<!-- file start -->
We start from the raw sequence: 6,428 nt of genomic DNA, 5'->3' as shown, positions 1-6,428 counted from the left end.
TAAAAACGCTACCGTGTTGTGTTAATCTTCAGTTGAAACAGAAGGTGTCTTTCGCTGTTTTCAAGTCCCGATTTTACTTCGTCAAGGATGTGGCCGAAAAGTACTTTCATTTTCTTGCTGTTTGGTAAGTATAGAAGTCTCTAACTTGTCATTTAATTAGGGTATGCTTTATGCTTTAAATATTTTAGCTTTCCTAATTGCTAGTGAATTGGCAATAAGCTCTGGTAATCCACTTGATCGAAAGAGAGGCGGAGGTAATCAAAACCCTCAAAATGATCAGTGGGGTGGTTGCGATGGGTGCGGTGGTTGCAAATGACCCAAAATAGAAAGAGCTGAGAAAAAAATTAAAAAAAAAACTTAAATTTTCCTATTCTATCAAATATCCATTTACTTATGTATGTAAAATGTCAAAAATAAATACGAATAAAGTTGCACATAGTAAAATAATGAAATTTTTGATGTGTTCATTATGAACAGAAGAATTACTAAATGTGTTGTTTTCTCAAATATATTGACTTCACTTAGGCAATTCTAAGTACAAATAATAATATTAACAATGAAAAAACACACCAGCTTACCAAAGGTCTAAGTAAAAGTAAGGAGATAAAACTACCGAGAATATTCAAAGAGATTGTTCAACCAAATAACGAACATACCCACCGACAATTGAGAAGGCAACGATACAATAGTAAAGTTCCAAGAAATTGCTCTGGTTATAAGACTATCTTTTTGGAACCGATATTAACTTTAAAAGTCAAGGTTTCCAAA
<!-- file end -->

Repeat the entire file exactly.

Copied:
We start from the raw sequence: 6,428 nt of genomic DNA, 5'->3' as shown, positions 1-6,428 counted from the left end.
TAAAAACGCTACCGTGTTGTGTTAATCTTCAGTTGAAACAGAAGGTGTCTTTCGCTGTTTTCAAGTCCCGATTTTACTTCGTCAAGGATGTGGCCGAAAAGTACTTTCATTTTCTTGCTGTTTGGTAAGTATAGAAGTCTCTAACTTGTCATTTAATTAGGGTATGCTTTATGCTTTAAATATTTTAGCTTTCCTAATTGCTAGTGAATTGGCAATAAGCTCTGGTAATCCACTTGATCGAAAGAGAGGCGGAGGTAATCAAAACCCTCAAAATGATCAGTGGGGTGGTTGCGATGGGTGCGGTGGTTGCAAATGACCCAAAATAGAAAGAGCTGAGAAAAAAATTAAAAAAAAAACTTAAATTTTCCTATTCTATCAAATATCCATTTACTTATGTATGTAAAATGTCAAAAATAAATACGAATAAAGTTGCACATAGTAAAATAATGAAATTTTTGATGTGTTCATTATGAACAGAAGAATTACTAAATGTGTTGTTTTCTCAAATATATTGACTTCACTTAGGCAATTCTAAGTACAAATAATAATATTAACAATGAAAAAACACACCAGCTTACCAAAGGTCTAAGTAAAAGTAAGGAGATAAAACTACCGAGAATATTCAAAGAGATTGTTCAACCAAATAACGAACATACCCACCGACAATTGAGAAGGCAACGATACAATAGTAAAGTTCCAAGAAATTGCTCTGGTTATAAGACTATCTTTTTGGAACCGATATTAACTTTAAAAGTCAAGGTTTCCAAA